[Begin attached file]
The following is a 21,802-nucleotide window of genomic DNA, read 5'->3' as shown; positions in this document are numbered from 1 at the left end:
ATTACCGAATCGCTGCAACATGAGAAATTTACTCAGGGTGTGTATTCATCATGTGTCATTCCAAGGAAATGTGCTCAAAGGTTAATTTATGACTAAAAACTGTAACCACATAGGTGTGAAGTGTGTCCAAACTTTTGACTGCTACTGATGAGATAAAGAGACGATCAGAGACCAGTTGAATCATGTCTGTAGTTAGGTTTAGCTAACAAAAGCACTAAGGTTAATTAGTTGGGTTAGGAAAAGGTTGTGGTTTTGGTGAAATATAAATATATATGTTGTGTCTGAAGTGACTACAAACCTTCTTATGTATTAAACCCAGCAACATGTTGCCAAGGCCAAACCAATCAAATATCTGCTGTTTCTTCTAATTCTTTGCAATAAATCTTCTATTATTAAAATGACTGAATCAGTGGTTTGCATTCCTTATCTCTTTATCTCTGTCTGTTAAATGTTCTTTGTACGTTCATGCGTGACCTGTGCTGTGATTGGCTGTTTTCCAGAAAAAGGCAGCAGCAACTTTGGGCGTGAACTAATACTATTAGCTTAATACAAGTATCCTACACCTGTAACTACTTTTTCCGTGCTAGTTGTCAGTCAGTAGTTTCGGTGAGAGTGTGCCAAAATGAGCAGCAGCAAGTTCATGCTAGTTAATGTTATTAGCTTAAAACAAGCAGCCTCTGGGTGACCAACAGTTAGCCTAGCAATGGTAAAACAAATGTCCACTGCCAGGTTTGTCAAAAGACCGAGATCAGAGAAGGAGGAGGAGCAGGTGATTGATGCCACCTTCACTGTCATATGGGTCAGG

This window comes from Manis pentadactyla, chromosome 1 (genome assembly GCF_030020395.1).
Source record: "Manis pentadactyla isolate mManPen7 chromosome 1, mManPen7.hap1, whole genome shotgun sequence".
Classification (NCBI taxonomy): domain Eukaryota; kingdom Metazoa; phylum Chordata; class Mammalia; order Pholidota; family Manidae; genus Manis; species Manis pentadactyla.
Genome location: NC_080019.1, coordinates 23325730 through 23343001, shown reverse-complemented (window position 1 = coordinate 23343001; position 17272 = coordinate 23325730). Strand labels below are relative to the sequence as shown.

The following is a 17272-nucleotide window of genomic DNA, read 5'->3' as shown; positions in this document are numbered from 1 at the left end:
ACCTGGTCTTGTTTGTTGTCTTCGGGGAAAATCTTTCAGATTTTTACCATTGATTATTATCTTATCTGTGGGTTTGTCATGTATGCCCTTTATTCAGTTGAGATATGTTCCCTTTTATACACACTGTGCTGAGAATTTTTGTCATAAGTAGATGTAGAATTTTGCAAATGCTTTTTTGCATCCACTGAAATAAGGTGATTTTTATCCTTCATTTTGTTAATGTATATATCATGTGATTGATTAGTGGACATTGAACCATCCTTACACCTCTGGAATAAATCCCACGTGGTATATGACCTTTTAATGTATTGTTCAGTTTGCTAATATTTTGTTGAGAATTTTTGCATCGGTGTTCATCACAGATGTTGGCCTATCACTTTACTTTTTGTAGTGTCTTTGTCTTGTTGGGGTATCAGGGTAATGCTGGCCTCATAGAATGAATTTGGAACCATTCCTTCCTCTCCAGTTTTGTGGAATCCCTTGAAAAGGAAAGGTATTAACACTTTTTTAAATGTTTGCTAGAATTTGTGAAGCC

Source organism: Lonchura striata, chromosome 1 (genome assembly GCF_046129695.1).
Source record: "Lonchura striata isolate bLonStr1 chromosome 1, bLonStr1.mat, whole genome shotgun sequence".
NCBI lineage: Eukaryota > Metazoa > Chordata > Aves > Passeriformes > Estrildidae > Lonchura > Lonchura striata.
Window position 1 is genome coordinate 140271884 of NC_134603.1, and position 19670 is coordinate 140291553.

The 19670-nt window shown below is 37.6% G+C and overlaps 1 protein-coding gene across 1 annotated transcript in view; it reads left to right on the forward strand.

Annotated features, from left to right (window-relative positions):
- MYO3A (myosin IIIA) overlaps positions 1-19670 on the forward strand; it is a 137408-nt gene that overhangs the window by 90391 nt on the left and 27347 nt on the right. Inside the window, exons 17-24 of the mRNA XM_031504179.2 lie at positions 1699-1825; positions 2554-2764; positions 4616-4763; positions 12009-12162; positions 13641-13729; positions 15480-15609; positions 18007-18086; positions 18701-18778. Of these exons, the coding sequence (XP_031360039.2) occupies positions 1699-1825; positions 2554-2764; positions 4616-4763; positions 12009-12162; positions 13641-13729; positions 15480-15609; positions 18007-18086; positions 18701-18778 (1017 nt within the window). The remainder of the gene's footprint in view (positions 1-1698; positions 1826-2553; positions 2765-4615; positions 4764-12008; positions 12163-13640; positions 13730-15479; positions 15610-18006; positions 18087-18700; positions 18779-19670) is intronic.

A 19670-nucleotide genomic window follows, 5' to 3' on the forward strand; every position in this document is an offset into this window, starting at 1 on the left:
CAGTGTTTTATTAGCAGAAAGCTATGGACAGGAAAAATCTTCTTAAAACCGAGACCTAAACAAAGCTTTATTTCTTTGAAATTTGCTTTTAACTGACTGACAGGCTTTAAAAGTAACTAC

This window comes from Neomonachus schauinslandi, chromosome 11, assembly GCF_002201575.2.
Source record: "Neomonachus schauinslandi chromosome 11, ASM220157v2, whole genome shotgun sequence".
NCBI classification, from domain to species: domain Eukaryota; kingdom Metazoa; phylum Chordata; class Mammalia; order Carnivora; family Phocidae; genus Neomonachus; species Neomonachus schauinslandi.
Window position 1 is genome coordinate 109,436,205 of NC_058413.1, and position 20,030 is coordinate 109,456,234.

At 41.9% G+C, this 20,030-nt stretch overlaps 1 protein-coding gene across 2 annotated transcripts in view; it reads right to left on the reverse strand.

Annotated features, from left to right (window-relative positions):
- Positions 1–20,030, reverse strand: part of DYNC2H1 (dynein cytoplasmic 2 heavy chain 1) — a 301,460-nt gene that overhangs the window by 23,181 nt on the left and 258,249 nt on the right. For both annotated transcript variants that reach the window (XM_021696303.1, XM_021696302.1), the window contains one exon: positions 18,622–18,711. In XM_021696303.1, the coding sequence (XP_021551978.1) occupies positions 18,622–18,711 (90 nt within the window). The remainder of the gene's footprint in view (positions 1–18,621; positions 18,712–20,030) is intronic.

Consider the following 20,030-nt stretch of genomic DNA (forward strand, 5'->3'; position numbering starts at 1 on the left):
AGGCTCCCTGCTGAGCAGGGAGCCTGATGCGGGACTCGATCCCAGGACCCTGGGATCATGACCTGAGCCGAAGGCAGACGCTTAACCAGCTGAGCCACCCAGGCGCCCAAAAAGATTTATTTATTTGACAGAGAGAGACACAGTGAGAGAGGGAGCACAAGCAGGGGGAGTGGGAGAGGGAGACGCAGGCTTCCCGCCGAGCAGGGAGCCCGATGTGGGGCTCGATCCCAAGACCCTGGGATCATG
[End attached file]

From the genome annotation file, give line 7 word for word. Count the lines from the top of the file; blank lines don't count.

The following is a 17272-nucleotide window of genomic DNA, read 5'->3' as shown; positions in this document are numbered from 1 at the left end: